WATERVILLE — The banquet room at the Waterville Elks Lodge was packed on Tuesday afternoon as Mainers gathered to share a Christmas meal together.

From 11 a.m. to 2 p.m., people stopped by to enjoy plates of turkey, stuffing, squash, vegetables and cranberry sauce — and later, pie — at the 12th annual Central Maine Family Christmas Dinner. Some even went home with giveaways ranging from Hannaford gift cards to potted poinsettias. And for the children: toy-filled stockings handed out by Santa. There were also sleigh rides.

Nancy Burton, a board member of the Central Maine Family Christmas Dinner, estimated that between 800 and 1,000 people attended this year’s event, which is free of charge. Last year, a blizzard kept many people indoors, leading to a lower-than-usual turnout.

“We’re just so happy that the weather cooperated (today),” said Burton. “Last year … we really only fed maybe 250 people.”

Kenny Kane, also known as The Brain, center, keeps the food line moving as nearly 1,000 people are served a turkey dinner at the 12th annual Central Maine Family Christmas Dinner at the Elk’s Lodge in Waterville on Tuesday. Morning Sentinel photo by Michael G. Seamans

Roughly 125 volunteers helped staff the dinner on Tuesday, according to Burton. Some sign up to help in advance while others ask to get involved when they walk through the doors. The event aims to provide a gathering place for people who otherwise might spend the holiday by themselves.

Yvonne Budd, of Fairfield, and her husband, Bill, have volunteered at the Central Maine Family Christmas Dinner for seven years.

“When you see these people come in and you know that they have nothing, to put a smile on their face, to see them happy like they are, it’s worth it, knowing they’re not alone,” said Yvonne Budd.

She was excited to see a strong turnout on Tuesday.

“I just think this is just awesome,” she said. “It gives them something to look forward to. They’re excited — look at the happy faces, you know? And if they’re home, what are they doing? They’d be inside. This is a hard time of year for a lot of people. To have them here is (wonderful).”

Marianne Cogswell, 73, of Albion has been coming to the dinner since 2011, when her husband passed away.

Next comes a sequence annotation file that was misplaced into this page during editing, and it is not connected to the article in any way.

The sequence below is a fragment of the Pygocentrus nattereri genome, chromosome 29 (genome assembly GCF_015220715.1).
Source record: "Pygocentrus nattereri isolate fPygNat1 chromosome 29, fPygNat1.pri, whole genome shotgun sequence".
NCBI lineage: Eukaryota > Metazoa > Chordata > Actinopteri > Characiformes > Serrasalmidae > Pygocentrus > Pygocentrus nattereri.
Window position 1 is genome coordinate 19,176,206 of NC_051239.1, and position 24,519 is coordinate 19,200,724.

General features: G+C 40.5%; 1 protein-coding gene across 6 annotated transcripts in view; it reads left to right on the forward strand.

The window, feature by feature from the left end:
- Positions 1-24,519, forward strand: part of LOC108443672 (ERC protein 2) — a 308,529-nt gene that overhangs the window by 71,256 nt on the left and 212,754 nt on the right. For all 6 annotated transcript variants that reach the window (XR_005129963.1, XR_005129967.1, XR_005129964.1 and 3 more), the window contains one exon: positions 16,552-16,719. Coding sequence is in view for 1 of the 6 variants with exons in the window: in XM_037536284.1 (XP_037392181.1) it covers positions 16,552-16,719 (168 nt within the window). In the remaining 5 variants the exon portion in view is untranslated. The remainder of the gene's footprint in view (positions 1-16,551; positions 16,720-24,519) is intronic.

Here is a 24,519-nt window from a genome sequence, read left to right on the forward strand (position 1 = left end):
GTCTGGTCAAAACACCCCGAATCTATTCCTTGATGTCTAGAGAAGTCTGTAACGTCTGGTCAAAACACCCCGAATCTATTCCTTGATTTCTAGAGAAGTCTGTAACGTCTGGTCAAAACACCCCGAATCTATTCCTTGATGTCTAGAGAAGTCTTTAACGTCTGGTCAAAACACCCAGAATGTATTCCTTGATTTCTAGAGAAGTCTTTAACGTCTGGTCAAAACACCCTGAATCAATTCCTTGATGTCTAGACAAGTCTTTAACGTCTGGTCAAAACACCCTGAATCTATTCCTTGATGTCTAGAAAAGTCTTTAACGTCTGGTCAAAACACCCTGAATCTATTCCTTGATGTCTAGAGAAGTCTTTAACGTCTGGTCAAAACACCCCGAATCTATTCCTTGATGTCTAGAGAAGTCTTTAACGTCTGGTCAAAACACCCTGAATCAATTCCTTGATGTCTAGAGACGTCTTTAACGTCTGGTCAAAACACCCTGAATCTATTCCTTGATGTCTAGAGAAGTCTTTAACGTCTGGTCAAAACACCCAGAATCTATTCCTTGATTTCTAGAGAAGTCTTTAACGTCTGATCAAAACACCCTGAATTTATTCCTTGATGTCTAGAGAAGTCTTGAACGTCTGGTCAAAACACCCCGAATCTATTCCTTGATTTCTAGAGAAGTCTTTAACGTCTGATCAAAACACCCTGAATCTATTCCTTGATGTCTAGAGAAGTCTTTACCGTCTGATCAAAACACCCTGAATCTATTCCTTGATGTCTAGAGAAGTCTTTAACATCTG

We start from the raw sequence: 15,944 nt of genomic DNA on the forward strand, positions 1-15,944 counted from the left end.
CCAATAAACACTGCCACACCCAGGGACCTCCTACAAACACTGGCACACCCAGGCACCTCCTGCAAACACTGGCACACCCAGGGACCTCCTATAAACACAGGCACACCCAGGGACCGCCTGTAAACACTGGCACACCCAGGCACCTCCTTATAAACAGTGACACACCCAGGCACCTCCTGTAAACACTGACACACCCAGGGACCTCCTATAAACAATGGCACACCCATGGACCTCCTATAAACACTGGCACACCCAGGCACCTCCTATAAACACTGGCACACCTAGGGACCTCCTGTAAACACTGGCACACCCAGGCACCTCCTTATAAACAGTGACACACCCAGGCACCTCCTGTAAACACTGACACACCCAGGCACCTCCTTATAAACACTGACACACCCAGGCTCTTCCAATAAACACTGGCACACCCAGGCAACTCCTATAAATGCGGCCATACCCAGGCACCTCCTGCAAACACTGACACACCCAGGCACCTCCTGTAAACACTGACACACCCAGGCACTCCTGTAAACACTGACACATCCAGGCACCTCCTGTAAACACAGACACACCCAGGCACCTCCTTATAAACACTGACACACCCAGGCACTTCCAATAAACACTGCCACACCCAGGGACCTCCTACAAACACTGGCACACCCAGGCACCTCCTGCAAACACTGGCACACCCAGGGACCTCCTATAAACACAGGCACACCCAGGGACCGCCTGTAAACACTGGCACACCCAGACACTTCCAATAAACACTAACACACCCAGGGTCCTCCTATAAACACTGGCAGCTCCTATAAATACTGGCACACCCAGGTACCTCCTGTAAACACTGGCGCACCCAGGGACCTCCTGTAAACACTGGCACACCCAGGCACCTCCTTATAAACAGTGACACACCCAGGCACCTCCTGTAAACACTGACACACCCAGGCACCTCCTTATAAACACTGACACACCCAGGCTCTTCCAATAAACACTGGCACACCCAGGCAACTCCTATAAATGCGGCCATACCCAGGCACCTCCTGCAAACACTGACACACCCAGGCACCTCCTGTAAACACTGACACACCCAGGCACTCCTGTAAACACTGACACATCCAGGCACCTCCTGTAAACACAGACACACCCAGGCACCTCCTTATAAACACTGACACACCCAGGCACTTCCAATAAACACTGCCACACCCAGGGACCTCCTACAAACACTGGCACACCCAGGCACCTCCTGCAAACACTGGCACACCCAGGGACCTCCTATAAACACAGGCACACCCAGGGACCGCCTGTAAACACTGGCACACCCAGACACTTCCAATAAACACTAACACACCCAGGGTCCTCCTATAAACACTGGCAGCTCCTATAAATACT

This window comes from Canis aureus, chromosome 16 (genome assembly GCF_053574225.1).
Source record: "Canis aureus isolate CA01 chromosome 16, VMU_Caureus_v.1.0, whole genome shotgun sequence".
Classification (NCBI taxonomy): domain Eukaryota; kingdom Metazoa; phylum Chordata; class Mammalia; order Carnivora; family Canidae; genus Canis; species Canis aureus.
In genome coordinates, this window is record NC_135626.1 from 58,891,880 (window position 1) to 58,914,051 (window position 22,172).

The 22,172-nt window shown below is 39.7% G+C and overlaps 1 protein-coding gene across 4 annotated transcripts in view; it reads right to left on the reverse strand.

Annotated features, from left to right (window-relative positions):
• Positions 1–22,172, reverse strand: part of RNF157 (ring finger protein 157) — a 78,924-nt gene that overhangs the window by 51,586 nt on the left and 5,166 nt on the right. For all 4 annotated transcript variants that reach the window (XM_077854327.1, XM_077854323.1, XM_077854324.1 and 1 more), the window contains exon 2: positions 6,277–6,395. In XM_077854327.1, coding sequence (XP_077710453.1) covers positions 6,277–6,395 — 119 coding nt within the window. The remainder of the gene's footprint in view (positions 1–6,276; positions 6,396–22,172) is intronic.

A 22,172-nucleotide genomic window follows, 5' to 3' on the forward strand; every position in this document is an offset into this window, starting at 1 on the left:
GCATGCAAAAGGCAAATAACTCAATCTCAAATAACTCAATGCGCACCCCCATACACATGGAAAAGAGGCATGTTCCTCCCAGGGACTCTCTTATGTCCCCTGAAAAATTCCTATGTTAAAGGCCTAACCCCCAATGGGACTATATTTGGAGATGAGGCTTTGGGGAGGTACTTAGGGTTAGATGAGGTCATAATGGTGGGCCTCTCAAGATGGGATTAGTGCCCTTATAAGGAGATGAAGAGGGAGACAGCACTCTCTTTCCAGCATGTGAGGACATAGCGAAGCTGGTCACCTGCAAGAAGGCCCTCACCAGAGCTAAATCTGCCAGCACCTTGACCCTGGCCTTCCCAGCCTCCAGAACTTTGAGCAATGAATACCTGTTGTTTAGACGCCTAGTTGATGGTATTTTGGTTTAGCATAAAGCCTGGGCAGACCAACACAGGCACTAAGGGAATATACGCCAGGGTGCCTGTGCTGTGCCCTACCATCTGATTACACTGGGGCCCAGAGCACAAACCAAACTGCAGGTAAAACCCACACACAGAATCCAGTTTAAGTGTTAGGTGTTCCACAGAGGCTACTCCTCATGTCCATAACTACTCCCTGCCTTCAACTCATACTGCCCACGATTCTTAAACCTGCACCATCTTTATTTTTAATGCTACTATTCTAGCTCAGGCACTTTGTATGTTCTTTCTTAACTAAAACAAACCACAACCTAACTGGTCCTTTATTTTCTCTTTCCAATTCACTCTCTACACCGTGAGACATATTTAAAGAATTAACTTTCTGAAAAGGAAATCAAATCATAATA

“(I’m here for) the camaraderie,” Cogswell said. “When you’re a widow by yourself, it’s joyful to be out with other people.”

Cogswell said that if the event did not exist, she would likely be home alone watching Christmas programming on TV. Her two sons live far away.

“We talk on the phone, but it’s not the same,” she added.

Lucian Thomas Merrill, 6, right, the youngest volunteer, hands a piece of pie to Raiden Sidelinger, 6, left, at the 12th annual Central Maine Family Christmas Dinner at the Elk’s Lodge in Waterville on Tuesday. Morning Sentinel photo by Michael G. Seamans

Attending the Central Maine Family Christmas Dinner has become somewhat of a recent tradition for members of the McDaniel, Patrick and Wood families.

“This is our third or fourth year,” said Brenda McDaniel, 51, of Fairfield. “We don’t have family around, except (each other).”

McDaniel was joined at a table by her husband, Raymond, 51, sister-in-law, Lisa Patrick, 50, of Waterville, and nephew Patrick Wood, 25, who lives in Pittsfield.

McDaniel said that some years, the four of them meet more new people than in other years, but she finds the event enjoyable either way. McDaniel likes the philosophy behind the event.

“It doesn’t matter your background or where you come from, they serve everybody,” she said.

Waterville resident Donna Procino, 66, ate at the Central Maine Family Christmas Dinner for the first time on Tuesday, after learning about it from her church. Procino said the stuffing was a highlight of the meal.

“I think it’s good for the community,” Procino said.

The Central Maine Family Christmas Dinner was started in 2007 by Ziggy and Kim Lawrence. When the couple couldn’t find a place to volunteer on Christmas Day, they decided to start their own community dinner.

Tuesday’s event was funded by local donors and the Central Maine Family Christmas Dinner board’s year-round fundraising. Burton said that leftover food usually gets donated to the Mid-Maine Homeless Shelter in Waterville.

Meg Robbins — 861-9239

[email protected]

Twitter: @megrobbins

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